Football Photography Tips

Football is a physical and fast paced team sport, which requires the speed of soccer and the agility and strength of rugby. The dynamic, raw expressions of power, strength and grace provide varied shots for the photographer who is willing to wait for the action and has a keen eye for picking out details.


Capture the Entire Scene

A packed stadium for a college football game

If you are photographing in a major stadium then you will need good equipment because you will be far away from the players. A fast telephoto lens is really a necessity. Without a telephoto lens, and sitting far back from the action, you can still take some interesting photos. Use a wide-angle lens of 28mm or less to take a photograph of the entire scene. You can capture a sense of the vastness of the football stadium as well as features of the crowd too. Perhaps you want to concentrate on just the crowd. Eccentric fans in costumes or carrying team paraphernalia make interesting photographs.


Zoom in on the Action

American Football Running Back Crosses the Line

Keep an eye out for details and action; a football player just walking or waiting is far less interesting than a player getting tackled. Depending on where you are seated, you will probably need a telephoto zoom lens of at least 300mm. Set the mode to AF (Autofocus) and select continuous focusing (AI Servo AF Canon/AF-C Nikon) mode to automatically refocus the lens on the moving football players.


Choose a Fast Shutter Speed

A football Player running upfield after making a catch during a game

Think about what action you are freezing – you will want to capture a football player in action, catching, kicking or throwing the ball. Track a player for a while and wait for a good moment but don’t hesitate or you will miss it! Choose a fast shutter speed of 1/1000th of a second and a large aperture to separate the players from the background. For multiple shots use the burst shooting mode and hold down the shutter button as long as desired. Each DSLR has its own frame rate and burst-mode capture rate, which sets your camera’s abilities for rapid, multiple shot photography.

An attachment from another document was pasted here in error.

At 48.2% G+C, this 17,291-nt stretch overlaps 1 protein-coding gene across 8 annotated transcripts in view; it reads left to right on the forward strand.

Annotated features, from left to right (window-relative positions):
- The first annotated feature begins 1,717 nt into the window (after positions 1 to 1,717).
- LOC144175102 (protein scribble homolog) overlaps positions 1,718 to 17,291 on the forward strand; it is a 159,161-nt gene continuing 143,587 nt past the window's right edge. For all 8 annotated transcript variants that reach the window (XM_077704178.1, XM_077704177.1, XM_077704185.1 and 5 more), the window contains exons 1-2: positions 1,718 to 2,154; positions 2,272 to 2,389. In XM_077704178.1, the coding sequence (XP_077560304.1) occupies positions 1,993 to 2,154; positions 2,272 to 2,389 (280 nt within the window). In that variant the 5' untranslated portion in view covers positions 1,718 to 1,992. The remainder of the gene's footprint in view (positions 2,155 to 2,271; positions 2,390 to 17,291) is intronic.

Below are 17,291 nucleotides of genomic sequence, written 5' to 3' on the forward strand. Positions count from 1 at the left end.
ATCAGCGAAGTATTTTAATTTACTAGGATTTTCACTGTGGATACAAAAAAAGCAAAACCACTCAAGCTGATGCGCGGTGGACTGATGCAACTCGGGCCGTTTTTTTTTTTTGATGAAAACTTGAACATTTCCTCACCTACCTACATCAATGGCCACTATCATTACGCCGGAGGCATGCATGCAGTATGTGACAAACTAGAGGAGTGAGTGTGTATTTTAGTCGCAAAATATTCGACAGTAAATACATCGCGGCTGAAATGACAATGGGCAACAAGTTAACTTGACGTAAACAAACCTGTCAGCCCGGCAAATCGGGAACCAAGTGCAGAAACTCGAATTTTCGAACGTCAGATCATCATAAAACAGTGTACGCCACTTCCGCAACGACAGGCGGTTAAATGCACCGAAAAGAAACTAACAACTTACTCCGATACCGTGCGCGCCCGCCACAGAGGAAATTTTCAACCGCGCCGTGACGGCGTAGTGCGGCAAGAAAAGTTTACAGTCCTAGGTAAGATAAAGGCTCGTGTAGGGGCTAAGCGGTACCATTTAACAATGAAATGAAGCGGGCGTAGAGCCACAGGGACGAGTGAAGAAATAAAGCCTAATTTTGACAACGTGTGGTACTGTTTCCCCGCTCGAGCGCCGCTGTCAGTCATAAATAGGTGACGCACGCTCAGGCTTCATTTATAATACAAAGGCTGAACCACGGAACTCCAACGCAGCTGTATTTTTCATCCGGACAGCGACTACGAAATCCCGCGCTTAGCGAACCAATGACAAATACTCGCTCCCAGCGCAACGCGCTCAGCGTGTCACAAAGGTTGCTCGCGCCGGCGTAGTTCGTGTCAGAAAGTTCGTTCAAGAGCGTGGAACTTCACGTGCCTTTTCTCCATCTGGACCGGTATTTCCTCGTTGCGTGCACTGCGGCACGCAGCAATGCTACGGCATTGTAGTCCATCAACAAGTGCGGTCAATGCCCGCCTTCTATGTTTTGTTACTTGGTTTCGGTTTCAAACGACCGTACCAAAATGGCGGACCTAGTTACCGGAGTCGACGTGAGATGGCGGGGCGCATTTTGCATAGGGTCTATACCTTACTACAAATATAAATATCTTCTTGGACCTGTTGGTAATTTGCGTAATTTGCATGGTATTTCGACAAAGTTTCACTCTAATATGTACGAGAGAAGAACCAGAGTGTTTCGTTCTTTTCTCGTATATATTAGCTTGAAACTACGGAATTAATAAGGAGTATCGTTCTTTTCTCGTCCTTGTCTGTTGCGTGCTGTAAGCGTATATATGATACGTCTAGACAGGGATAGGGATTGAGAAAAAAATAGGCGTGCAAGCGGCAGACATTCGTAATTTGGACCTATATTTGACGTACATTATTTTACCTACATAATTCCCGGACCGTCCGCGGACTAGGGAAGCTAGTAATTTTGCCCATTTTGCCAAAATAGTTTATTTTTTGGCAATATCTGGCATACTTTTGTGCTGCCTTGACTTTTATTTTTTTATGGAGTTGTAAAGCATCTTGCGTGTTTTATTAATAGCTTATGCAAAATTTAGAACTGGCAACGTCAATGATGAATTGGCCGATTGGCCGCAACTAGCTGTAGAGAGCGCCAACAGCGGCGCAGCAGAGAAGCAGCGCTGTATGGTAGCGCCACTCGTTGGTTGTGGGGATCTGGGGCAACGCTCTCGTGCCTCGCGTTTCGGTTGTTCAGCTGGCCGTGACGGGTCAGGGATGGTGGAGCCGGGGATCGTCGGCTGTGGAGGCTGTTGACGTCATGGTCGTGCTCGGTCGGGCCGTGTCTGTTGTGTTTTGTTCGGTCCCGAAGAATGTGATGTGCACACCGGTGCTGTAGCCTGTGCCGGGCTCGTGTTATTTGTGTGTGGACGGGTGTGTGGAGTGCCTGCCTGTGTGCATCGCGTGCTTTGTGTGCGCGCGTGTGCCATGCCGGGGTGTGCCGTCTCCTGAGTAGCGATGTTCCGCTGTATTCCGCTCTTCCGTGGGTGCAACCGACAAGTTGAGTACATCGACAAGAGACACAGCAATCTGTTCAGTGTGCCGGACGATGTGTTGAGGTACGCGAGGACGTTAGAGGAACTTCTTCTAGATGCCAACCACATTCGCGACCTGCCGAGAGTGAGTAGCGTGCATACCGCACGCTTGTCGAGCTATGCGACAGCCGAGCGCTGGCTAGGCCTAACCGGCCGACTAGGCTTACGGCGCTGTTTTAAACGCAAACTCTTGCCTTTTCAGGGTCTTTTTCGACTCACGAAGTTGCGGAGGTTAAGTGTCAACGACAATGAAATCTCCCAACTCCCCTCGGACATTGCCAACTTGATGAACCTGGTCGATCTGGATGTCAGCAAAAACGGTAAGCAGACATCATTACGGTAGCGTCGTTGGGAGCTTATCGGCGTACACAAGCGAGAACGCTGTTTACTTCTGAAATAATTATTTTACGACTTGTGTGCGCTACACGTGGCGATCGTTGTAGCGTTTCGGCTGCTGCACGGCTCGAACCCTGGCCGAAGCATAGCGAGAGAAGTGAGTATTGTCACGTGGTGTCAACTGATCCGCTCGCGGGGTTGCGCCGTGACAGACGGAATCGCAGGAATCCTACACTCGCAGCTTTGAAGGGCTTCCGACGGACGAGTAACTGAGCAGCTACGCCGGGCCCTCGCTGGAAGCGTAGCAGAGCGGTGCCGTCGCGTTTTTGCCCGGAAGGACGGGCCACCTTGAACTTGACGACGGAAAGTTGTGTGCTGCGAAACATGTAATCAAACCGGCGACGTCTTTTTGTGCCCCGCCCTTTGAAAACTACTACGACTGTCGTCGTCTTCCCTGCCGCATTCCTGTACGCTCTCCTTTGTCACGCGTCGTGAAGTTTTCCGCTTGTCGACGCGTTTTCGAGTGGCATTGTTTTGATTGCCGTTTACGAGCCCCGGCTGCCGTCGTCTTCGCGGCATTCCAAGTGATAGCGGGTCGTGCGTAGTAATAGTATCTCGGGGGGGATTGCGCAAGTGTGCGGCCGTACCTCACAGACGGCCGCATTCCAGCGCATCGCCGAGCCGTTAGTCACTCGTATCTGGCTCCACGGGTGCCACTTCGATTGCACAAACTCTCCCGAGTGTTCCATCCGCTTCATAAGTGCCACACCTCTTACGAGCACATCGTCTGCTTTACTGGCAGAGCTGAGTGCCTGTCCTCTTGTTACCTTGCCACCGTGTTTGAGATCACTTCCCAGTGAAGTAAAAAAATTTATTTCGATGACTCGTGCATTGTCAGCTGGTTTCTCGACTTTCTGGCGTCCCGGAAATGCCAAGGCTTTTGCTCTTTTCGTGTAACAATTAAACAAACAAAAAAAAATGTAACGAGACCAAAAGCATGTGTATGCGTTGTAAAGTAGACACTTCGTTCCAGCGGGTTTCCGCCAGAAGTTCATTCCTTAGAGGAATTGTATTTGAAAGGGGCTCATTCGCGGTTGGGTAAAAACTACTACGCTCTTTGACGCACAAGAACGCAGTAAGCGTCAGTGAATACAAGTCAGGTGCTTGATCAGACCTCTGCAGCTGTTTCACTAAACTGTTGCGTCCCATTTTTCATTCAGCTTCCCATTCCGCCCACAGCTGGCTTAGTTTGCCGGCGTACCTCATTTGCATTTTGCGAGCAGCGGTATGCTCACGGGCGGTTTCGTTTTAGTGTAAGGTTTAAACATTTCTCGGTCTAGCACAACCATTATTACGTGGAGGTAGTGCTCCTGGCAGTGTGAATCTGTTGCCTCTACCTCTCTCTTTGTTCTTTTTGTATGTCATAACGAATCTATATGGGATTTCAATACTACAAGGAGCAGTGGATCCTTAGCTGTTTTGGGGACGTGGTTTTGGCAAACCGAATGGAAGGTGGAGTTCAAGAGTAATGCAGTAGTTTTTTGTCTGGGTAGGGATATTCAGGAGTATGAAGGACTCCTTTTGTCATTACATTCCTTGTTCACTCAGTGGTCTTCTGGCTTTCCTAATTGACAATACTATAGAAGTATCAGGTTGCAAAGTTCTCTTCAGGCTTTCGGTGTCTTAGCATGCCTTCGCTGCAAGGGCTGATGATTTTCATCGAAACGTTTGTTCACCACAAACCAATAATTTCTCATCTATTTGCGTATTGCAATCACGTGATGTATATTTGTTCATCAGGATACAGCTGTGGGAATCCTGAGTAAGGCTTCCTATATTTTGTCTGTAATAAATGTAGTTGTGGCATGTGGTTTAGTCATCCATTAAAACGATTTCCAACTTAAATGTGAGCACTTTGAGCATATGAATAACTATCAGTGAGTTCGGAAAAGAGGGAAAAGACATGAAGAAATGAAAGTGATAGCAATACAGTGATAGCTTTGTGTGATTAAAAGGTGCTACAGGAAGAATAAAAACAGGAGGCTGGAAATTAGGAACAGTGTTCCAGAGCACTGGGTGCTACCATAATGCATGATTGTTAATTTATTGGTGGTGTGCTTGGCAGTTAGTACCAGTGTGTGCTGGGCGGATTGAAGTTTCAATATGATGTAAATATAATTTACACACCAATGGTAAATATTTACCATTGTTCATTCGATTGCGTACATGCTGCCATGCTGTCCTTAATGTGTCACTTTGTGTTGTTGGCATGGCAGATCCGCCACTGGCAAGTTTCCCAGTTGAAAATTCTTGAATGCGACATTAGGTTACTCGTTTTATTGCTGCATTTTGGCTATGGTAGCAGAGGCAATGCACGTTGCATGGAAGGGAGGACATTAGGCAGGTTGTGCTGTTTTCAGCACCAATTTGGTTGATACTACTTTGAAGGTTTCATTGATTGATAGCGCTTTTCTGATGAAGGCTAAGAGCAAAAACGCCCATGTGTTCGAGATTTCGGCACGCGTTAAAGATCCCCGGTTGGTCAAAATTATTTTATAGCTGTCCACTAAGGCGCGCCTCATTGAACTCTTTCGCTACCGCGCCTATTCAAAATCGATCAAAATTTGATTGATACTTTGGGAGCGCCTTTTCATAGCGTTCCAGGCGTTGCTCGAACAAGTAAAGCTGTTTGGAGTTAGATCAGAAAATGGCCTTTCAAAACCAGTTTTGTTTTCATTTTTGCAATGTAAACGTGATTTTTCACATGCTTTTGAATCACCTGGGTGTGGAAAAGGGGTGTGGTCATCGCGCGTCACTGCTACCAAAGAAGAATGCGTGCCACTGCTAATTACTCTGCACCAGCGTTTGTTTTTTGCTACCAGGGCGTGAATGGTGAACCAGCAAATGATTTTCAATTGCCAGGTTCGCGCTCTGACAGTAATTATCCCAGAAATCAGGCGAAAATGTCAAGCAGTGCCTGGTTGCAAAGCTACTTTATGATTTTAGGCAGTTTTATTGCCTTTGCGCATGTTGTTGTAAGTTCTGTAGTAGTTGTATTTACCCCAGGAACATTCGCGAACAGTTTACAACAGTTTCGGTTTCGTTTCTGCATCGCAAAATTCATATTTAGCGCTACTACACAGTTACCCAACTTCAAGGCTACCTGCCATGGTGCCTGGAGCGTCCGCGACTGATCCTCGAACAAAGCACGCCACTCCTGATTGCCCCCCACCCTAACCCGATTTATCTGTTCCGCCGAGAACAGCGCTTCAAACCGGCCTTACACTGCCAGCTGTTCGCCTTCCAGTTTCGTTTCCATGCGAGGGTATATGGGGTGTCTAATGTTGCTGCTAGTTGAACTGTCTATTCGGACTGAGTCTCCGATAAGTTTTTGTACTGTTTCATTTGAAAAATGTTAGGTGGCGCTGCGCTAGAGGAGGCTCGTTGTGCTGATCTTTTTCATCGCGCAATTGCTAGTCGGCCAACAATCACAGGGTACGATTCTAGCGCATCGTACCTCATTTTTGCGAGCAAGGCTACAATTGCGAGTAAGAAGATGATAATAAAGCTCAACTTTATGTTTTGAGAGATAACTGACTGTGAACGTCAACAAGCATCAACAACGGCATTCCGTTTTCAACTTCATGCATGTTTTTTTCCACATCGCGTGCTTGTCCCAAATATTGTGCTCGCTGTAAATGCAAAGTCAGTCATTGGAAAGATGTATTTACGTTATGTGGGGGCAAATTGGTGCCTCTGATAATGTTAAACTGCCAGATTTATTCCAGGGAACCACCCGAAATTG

Capture Motion

Football game motion blur

If you are far away from the football player, it can be a bit harder to show movement, simply because of the distant location. Turn the mode dial to TV or S (Shutter Priority) mode and choose a shutter speed of around 1/125th of a second to begin with and try to capture a player throwing or catching the ball. If the photo is blurry, increase the shutter speed incrementally until you have the visual effect that you’re looking for.


Create a Zoom Blur Effect

American football action with a player running with ball (zoom motion blur) in a stadium.

A great way to capture movement is through creative (or zoom) blur. This is done by zooming in on your subject with a slow shutter speed, and pressing the shutter release during the middle of zooming action. This is easier if you have a clear object or person to focus on. Place your camera on a tripod or monopod to avoid camera shake. Begin with your zoom lens as wide as possible then manually zoom in very quickly at the football player. Use a slow shutter speed starting with 1/60s (adjusting according to results – give it longer if there isn’t enough blur). It takes a good amount of practice to be proficient at zoom blurring, because the timing of the zoom and shutter release is crucial to getting the technique to work.